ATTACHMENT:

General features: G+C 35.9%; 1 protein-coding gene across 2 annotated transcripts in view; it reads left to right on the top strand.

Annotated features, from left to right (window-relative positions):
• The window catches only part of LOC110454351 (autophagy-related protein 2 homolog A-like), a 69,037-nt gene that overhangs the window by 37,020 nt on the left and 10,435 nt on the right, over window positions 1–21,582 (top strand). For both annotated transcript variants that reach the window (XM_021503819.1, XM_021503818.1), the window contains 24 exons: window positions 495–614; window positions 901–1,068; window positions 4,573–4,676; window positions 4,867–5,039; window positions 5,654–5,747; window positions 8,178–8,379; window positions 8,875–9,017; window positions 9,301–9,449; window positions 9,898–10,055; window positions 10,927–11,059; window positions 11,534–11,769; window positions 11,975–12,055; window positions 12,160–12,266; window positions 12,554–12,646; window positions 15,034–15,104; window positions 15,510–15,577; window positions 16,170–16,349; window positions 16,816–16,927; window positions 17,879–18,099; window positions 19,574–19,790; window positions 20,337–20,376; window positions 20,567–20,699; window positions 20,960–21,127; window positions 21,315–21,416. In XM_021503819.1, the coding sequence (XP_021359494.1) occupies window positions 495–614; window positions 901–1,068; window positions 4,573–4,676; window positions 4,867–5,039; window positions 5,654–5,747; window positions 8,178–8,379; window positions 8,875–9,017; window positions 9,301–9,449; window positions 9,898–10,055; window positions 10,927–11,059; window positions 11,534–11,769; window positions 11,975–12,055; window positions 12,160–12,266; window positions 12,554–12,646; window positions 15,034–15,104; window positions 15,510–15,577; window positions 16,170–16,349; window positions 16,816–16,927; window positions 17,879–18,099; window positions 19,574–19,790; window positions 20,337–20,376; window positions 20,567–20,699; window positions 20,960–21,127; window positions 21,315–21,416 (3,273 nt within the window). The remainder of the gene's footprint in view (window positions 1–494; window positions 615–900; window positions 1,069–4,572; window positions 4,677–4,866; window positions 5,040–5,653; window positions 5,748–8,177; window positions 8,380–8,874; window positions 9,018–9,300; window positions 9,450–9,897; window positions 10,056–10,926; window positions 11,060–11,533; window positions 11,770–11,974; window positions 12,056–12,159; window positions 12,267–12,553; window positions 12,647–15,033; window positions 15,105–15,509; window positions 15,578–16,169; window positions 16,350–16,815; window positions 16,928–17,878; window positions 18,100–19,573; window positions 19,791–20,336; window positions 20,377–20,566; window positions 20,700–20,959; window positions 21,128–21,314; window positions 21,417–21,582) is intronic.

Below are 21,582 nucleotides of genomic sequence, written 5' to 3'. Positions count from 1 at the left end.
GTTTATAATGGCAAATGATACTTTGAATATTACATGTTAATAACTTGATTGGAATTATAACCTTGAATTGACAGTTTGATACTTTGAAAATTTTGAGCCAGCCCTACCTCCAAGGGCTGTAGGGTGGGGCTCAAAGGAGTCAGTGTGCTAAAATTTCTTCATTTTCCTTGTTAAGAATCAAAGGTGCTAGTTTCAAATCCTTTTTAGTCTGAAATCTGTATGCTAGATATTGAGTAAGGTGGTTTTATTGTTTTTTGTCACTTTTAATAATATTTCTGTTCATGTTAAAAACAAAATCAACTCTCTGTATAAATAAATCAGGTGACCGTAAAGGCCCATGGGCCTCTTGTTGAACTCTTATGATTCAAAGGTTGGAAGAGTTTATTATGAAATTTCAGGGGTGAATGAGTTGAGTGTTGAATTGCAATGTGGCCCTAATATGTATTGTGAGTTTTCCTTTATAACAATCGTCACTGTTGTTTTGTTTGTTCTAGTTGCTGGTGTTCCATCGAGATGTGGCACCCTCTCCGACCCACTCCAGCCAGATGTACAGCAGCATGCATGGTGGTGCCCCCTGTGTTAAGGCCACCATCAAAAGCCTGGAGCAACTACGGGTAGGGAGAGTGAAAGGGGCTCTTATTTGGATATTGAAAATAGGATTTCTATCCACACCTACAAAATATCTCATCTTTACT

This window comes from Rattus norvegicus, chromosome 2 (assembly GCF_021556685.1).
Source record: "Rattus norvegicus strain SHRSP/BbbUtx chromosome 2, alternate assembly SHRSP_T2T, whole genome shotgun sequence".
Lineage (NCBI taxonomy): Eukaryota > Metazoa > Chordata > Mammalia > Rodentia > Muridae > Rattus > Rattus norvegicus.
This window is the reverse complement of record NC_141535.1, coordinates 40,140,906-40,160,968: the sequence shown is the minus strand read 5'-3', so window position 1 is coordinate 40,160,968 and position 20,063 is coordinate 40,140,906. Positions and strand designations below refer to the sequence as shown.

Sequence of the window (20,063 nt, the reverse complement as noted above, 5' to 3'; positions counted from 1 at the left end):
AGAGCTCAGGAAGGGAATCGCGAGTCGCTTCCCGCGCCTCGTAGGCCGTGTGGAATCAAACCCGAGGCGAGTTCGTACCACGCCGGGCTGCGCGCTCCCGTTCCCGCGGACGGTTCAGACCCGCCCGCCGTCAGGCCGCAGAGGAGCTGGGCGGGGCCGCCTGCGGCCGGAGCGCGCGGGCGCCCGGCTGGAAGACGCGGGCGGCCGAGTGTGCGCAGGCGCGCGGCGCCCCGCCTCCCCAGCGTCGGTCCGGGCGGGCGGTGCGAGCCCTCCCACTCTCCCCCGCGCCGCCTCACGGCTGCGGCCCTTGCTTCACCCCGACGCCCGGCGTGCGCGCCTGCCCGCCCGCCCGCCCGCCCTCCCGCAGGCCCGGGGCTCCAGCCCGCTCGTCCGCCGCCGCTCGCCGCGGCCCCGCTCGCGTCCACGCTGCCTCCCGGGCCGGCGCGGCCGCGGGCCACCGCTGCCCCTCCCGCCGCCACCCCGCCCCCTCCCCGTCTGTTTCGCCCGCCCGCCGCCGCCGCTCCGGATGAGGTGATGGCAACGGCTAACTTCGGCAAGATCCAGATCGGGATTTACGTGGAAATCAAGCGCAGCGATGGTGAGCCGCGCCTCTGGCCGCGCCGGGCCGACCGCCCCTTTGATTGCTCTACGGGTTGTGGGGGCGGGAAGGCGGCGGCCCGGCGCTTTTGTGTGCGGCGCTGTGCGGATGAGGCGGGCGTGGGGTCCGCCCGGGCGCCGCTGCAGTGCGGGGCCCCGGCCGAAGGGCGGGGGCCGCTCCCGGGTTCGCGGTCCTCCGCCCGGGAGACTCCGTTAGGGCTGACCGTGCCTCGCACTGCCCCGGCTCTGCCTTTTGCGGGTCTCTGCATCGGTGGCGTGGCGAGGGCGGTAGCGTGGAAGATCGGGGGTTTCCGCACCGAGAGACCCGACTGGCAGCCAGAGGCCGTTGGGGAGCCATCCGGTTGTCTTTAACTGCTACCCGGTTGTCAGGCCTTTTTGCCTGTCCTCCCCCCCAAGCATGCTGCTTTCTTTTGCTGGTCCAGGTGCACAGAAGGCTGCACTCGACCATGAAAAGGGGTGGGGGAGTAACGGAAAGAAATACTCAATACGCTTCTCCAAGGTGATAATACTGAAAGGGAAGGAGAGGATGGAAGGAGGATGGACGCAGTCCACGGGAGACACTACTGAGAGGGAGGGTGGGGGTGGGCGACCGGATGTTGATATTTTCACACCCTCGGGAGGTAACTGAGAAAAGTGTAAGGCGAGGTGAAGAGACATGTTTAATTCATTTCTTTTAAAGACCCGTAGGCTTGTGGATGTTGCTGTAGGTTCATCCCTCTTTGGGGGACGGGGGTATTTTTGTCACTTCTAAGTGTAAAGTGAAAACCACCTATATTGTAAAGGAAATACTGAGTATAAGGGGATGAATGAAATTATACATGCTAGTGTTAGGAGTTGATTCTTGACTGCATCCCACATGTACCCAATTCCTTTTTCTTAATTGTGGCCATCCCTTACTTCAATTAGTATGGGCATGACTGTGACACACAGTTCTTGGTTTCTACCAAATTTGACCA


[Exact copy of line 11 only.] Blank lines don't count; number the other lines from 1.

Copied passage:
AGAGCTCAGGAAGGGAATCGCGAGTCGCTTCCCGCGCCTCGTAGGCCGTGTGGAATCAAACCCGAGGCGAGTTCGTACCACGCCGGGCTGCGCGCTCCCGTTCCCGCGGACGGTTCAGACCCGCCCGCCGTCAGGCCGCAGAGGAGCTGGGCGGGGCCGCCTGCGGCCGGAGCGCGCGGGCGCCCGGCTGGAAGACGCGGGCGGCCGAGTGTGCGCAGGCGCGCGGCGCCCCGCCTCCCCAGCGTCGGTCCGGGCGGGCGGTGCGAGCCCTCCCACTCTCCCCCGCGCCGCCTCACGGCTGCGGCCCTTGCTTCACCCCGACGCCCGGCGTGCGCGCCTGCCCGCCCGCCCGCCCGCCCTCCCGCAGGCCCGGGGCTCCAGCCCGCTCGTCCGCCGCCGCTCGCCGCGGCCCCGCTCGCGTCCACGCTGCCTCCCGGGCCGGCGCGGCCGCGGGCCACCGCTGCCCCTCCCGCCGCCACCCCGCCCCCTCCCCGTCTGTTTCGCCCGCCCGCCGCCGCCGCTCCGGATGAGGTGATGGCAACGGCTAACTTCGGCAAGATCCAGATCGGGATTTACGTGGAAATCAAGCGCAGCGATGGTGAGCCGCGCCTCTGGCCGCGCCGGGCCGACCGCCCCTTTGATTGCTCTACGGGTTGTGGGGGCGGGAAGGCGGCGGCCCGGCGCTTTTGTGTGCGGCGCTGTGCGGATGAGGCGGGCGTGGGGTCCGCCCGGGCGCCGCTGCAGTGCGGGGCCCCGGCCGAAGGGCGGGGGCCGCTCCCGGGTTCGCGGTCCTCCGCCCGGGAGACTCCGTTAGGGCTGACCGTGCCTCGCACTGCCCCGGCTCTGCCTTTTGCGGGTCTCTGCATCGGTGGCGTGGCGAGGGCGGTAGCGTGGAAGATCGGGGGTTTCCGCACCGAGAGACCCGACTGGCAGCCAGAGGCCGTTGGGGAGCCATCCGGTTGTCTTTAACTGCTACCCGGTTGTCAGGCCTTTTTGCCTGTCCTCCCCCCCAAGCATGCTGCTTTCTTTTGCTGGTCCAGGTGCACAGAAGGCTGCACTCGACCATGAAAAGGGGTGGGGGAGTAACGGAAAGAAATACTCAATACGCTTCTCCAAGGTGATAATACTGAAAGGGAAGGAGAGGATGGAAGGAGGATGGACGCAGTCCACGGGAGACACTACTGAGAGGGAGGGTGGGGGTGGGCGACCGGATGTTGATATTTTCACACCCTCGGGAGGTAACTGAGAAAAGTGTAAGGCGAGGTGAAGAGACATGTTTAATTCATTTCTTTTAAAGACCCGTAGGCTTGTGGATGTTGCTGTAGGTTCATCCCTCTTTGGGGGACGGGGGTATTTTTGTCACTTCTAAGTGTAAAGTGAAAACCACCTATATTGTAAAGGAAATACTGAGTATAAGGGGATGAATGAAATTATACATGCTAGTGTTAGGAGTTGATTCTTGACTGCATCCCACATGTACCCAATTCCTTTTTCTTAATTGTGGCCATCCCTTACTTCAATTAGTATGGGCATGACTGTGACACACAGTTCTTGGTTTCTACCAAATTTGACCA